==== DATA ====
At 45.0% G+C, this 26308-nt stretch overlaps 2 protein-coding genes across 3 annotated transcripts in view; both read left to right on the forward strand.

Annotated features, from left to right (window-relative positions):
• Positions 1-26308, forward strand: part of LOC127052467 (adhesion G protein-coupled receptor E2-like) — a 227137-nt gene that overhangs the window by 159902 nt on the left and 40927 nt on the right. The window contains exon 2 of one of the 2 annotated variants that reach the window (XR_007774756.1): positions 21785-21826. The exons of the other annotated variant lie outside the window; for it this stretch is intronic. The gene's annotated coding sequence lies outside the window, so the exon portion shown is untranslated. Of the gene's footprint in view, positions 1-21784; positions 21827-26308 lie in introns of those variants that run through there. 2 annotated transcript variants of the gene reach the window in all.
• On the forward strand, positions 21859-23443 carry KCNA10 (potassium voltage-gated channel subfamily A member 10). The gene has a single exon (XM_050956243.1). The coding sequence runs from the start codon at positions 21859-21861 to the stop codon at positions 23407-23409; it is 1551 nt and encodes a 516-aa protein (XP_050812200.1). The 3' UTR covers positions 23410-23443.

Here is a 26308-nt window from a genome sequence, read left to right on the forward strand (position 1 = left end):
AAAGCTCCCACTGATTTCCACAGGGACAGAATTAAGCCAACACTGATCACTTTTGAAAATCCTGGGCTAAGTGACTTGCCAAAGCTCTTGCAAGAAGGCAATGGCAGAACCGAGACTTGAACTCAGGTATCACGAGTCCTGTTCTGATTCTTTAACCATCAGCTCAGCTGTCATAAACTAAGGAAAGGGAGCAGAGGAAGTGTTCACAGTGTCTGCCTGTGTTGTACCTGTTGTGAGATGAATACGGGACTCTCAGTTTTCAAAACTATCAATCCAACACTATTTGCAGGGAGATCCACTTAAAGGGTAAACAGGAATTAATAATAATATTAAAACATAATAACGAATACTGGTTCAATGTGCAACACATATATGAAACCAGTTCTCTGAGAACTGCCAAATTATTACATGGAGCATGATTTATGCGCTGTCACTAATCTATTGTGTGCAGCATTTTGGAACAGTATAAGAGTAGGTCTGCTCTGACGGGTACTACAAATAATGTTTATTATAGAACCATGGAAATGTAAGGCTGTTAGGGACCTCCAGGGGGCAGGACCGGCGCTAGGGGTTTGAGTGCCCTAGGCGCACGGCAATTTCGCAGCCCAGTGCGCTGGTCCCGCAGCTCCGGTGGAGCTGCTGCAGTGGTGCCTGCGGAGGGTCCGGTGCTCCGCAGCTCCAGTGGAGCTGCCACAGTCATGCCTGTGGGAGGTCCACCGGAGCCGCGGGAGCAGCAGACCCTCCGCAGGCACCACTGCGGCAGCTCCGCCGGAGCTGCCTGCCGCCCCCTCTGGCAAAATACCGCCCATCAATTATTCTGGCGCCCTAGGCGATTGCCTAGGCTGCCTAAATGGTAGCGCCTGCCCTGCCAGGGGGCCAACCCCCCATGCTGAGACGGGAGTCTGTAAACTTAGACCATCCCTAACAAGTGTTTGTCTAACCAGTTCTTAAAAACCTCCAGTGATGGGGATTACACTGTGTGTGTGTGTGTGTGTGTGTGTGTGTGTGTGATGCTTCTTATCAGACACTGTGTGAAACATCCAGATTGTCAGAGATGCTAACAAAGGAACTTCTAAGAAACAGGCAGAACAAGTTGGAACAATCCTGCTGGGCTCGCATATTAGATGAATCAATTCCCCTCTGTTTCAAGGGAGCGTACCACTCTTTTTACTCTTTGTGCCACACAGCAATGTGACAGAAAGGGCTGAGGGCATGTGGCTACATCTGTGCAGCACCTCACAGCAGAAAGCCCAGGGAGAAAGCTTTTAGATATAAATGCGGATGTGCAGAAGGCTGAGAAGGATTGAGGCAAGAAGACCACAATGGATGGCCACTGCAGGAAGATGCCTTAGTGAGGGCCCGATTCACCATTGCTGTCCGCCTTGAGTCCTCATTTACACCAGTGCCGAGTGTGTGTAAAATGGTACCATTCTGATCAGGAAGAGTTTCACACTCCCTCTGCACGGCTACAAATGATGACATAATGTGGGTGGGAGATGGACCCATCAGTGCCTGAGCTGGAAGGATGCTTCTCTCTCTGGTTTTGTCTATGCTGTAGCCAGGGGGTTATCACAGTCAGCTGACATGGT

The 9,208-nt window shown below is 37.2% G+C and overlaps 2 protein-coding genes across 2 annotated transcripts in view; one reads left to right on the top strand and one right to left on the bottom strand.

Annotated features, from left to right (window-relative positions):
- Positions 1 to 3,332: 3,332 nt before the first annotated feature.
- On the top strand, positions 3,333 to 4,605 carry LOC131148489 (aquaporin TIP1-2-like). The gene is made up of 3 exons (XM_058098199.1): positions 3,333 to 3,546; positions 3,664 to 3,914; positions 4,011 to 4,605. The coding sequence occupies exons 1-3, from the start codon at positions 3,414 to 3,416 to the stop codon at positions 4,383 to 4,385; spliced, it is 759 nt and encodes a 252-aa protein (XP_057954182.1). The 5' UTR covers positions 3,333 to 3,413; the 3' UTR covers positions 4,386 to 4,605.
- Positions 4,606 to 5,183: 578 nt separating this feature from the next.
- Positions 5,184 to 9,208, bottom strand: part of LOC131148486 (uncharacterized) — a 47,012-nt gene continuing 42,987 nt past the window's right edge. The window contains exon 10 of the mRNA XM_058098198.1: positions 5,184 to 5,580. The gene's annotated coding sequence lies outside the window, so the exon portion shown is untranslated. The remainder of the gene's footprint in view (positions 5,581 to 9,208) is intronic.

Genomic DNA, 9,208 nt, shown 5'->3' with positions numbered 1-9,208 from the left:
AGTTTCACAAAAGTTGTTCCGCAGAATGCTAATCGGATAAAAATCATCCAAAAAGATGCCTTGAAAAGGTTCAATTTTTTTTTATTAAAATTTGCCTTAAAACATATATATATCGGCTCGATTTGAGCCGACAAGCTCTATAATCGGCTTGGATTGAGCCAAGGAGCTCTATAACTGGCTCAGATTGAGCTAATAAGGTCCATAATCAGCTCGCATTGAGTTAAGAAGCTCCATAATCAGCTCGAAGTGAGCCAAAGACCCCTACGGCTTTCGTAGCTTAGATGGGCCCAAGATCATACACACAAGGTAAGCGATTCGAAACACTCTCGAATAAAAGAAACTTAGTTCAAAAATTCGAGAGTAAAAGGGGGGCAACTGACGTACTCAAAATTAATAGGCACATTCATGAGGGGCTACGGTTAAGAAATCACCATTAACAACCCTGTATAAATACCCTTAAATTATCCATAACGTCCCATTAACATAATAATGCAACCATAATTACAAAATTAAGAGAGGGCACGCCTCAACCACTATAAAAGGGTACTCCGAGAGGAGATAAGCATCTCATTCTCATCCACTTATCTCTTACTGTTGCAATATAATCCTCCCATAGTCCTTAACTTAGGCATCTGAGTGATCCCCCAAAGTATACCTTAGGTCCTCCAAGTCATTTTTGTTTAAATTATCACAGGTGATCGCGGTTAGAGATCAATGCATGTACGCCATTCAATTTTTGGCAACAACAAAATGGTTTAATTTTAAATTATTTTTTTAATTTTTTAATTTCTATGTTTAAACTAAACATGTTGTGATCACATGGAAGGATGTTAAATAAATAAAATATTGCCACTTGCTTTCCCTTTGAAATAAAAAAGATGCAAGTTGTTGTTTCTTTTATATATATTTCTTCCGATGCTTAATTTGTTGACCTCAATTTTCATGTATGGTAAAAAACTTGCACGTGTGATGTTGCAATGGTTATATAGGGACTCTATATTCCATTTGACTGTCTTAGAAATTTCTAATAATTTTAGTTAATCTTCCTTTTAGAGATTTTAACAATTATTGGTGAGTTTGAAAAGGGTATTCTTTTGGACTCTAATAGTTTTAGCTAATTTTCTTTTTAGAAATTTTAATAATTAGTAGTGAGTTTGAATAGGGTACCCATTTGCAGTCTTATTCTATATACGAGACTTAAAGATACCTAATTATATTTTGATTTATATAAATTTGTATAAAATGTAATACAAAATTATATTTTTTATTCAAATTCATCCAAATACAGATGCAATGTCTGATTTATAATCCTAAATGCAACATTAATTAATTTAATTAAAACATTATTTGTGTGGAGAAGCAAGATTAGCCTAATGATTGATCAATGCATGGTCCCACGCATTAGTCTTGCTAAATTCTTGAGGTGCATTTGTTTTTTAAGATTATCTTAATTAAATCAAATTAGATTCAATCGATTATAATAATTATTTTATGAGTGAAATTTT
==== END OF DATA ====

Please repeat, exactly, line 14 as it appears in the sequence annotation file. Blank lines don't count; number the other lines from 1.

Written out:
AGTTTCACAAAAGTTGTTCCGCAGAATGCTAATCGGATAAAAATCATCCAAAAAGATGCCTTGAAAAGGTTCAATTTTTTTTTATTAAAATTTGCCTTAAAACATATATATATCGGCTCGATTTGAGCCGACAAGCTCTATAATCGGCTTGGATTGAGCCAAGGAGCTCTATAACTGGCTCAGATTGAGCTAATAAGGTCCATAATCAGCTCGCATTGAGTTAAGAAGCTCCATAATCAGCTCGAAGTGAGCCAAAGACCCCTACGGCTTTCGTAGCTTAGATGGGCCCAAGATCATACACACAAGGTAAGCGATTCGAAACACTCTCGAATAAAAGAAACTTAGTTCAAAAATTCGAGAGTAAAAGGGGGGCAACTGACGTACTCAAAATTAATAGGCACATTCATGAGGGGCTACGGTTAAGAAATCACCATTAACAACCCTGTATAAATACCCTTAAATTATCCATAACGTCCCATTAACATAATAATGCAACCATAATTACAAAATTAAGAGAGGGCACGCCTCAACCACTATAAAAGGGTACTCCGAGAGGAGATAAGCATCTCATTCTCATCCACTTATCTCTTACTGTTGCAATATAATCCTCCCATAGTCCTTAACTTAGGCATCTGAGTGATCCCCCAAAGTATACCTTAGGTCCTCCAAGTCATTTTTGTTTAAATTATCACAGGTGATCGCGGTTAGAGATCAATGCATGTACGCCATTCAATTTTTGGCAACAACAAAATGGTTTAATTTTAAATTATTTTTTTAATTTTTTAATTTCTATGTTTAAACTAAACATGTTGTGATCACATGGAAGGATGTTAAATAAATAAAATATTGCCACTTGCTTTCCCTTTGAAATAAAAAAGATGCAAGTTGTTGTTTCTTTTATATATATTTCTTCCGATGCTTAATTTGTTGACCTCAATTTTCATGTATGGTAAAAAACTTGCACGTGTGATGTTGCAATGGTTATATAGGGACTCTATATTCCATTTGACTGTCTTAGAAATTTCTAATAATTTTAGTTAATCTTCCTTTTAGAGATTTTAACAATTATTGGTGAGTTTGAAAAGGGTATTCTTTTGGACTCTAATAGTTTTAGCTAATTTTCTTTTTAGAAATTTTAATAATTAGTAGTGAGTTTGAATAGGGTACCCATTTGCAGTCTTATTCTATATACGAGACTTAAAGATACCTAATTATATTTTGATTTATATAAATTTGTATAAAATGTAATACAAAATTATATTTTTTATTCAAATTCATCCAAATACAGATGCAATGTCTGATTTATAATCCTAAATGCAACATTAATTAATTTAATTAAAACATTATTTGTGTGGAGAAGCAAGATTAGCCTAATGATTGATCAATGCATGGTCCCACGCATTAGTCTTGCTAAATTCTTGAGGTGCATTTGTTTTTTAAGATTATCTTAATTAAATCAAATTAGATTCAATCGATTATAATAATTATTTTATGAGTGAAATTTT